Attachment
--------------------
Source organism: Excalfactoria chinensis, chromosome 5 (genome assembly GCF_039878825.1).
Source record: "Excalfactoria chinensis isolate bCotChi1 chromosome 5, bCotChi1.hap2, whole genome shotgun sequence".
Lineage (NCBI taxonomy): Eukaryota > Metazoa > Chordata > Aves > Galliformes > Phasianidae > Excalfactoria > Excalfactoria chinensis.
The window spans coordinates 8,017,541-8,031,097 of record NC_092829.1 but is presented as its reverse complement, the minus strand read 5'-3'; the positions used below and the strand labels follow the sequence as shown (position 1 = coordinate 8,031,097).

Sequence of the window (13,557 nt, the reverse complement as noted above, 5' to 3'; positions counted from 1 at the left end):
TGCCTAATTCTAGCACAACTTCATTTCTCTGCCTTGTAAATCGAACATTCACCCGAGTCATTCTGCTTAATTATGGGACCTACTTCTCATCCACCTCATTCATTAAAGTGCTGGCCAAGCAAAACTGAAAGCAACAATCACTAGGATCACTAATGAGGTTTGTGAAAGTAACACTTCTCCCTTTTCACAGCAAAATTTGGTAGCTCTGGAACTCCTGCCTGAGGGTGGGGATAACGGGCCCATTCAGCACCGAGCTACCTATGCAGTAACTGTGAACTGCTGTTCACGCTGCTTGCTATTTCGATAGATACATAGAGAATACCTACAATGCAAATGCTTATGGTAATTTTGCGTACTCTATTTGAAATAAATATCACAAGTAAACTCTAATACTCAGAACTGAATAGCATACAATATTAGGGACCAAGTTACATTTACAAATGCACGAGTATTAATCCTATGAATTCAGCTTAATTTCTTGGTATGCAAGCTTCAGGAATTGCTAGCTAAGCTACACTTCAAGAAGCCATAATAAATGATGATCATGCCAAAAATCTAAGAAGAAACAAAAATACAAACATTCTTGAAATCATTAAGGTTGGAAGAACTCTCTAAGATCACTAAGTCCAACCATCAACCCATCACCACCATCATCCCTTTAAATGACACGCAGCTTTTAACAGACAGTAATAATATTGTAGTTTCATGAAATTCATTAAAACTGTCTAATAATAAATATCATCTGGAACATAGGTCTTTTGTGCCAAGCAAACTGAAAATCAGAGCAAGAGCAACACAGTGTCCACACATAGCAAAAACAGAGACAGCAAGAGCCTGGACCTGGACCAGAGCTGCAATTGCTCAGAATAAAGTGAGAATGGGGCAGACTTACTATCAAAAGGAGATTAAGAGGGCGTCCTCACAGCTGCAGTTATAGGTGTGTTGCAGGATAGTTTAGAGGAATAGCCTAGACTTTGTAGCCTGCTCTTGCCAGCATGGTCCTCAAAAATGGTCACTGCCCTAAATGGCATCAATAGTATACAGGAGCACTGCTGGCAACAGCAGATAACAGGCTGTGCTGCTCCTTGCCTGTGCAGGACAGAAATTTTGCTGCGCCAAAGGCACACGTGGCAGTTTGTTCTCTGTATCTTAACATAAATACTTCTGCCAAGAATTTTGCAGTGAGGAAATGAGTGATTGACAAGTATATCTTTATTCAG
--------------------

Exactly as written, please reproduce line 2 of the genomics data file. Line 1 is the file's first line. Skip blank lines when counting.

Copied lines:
Source record: "Excalfactoria chinensis isolate bCotChi1 chromosome 5, bCotChi1.hap2, whole genome shotgun sequence".